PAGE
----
The size of the imaging sensor is a crucial determinant of image quality. A large sensor will tend to have larger individual pixels that provide better low-light sensitivity, wider dynamic range, and richer color-depth than smaller pixel-units in a sensor of the same technological generation. Further, a large sensor camera will give the photographer additional creative options when using shallow depth-of-field to isolate a subject from its background. On the downside, larger sensors tend to be associated with larger, more expensive camera bodies and lenses.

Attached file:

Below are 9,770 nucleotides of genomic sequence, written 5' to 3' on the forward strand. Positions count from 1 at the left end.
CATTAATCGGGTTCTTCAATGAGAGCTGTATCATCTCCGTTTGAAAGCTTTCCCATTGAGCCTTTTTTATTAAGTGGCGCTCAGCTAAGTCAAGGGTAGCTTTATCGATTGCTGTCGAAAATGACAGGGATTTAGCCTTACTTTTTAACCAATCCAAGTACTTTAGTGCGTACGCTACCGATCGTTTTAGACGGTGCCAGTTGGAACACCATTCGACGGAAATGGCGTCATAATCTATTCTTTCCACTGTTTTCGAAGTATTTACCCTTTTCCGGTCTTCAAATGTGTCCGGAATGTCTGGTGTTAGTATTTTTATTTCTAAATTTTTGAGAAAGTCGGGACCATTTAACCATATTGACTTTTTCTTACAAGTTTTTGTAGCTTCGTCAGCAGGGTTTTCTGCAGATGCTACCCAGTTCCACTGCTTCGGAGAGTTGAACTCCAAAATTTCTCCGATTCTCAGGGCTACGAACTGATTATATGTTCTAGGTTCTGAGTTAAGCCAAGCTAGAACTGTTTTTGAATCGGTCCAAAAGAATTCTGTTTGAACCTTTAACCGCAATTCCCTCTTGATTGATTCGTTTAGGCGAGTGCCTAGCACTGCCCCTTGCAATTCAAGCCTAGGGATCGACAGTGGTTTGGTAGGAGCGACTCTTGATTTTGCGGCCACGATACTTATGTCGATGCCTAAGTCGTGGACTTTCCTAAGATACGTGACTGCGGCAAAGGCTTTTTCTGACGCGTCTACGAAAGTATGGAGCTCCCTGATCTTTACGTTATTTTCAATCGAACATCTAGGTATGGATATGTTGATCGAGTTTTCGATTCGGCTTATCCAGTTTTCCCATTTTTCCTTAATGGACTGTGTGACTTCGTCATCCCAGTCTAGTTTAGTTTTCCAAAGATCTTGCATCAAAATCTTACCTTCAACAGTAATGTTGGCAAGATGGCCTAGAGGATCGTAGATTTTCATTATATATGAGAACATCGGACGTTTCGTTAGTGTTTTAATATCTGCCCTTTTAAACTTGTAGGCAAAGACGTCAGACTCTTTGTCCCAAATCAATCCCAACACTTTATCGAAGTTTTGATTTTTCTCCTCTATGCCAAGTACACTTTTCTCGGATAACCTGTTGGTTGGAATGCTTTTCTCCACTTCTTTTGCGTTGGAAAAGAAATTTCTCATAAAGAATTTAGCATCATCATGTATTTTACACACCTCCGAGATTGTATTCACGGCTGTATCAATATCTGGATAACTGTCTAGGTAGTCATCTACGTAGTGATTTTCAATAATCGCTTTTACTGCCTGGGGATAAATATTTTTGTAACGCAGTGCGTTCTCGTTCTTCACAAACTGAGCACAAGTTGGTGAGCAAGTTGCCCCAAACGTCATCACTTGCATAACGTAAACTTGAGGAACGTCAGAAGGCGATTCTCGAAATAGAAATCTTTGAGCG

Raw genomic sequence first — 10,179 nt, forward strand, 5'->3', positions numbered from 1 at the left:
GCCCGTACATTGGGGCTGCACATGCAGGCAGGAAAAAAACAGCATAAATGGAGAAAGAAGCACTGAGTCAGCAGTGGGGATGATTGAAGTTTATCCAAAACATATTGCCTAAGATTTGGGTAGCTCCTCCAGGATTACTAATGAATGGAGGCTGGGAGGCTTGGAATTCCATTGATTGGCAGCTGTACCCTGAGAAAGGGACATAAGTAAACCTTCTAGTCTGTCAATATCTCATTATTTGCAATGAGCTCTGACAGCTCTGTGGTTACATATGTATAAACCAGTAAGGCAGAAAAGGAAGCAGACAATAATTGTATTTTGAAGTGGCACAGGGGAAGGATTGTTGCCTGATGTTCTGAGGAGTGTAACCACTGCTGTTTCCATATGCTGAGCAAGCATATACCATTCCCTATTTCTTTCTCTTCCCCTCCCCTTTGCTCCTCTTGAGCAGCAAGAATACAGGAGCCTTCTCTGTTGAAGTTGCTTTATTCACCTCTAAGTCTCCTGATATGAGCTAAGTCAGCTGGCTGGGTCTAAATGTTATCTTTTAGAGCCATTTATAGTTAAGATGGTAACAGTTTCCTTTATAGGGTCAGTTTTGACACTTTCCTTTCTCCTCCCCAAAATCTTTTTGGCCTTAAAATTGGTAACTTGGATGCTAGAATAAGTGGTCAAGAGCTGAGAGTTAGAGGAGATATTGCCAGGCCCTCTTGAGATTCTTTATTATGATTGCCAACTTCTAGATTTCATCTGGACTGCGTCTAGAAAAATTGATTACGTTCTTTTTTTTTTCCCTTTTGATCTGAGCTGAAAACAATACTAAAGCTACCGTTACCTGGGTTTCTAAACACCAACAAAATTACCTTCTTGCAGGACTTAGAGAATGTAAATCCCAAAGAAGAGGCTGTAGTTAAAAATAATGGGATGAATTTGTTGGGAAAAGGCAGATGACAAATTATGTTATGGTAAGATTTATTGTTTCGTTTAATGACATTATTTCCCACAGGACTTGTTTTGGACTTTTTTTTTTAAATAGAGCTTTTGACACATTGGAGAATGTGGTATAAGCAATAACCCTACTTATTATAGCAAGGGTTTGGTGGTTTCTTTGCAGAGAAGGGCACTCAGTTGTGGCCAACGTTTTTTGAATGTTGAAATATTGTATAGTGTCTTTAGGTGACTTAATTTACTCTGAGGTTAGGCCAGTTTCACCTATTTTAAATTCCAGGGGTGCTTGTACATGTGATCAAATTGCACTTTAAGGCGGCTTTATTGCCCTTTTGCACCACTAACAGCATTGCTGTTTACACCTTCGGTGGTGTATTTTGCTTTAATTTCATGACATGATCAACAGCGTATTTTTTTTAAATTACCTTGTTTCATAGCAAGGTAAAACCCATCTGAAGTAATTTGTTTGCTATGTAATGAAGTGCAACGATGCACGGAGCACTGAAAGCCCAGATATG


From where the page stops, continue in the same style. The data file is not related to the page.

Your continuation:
Of the two cameras under consideration, the Canon 1D Mark IV features an APS-H sensor and the Nikon D3 a full frame sensor. The sensor area in the D3 is 66 percent bigger. As a result of these sensor size differences, the cameras have a format factor of, respectively, 1.3 and 1.0. Both cameras have a native aspect ratio (sensor width to sensor height) of 3:2.
Despite having a smaller sensor, the Canon 1D Mark IV offers a higher resolution of 16 megapixels, compared with 12.1 MP of the Nikon D3. This megapixels advantage comes at the cost of a higher pixel density and a smaller size of the individual pixel (with a pixel pitch of 5.70μm versus 8.43μm for the D3). However, it should be noted that the 1D Mark IV is much more recent (by 2 years and 1 month) than the D3, and its sensor will have benefitted from technological advances during this time that make it possible to gather light more efficiently.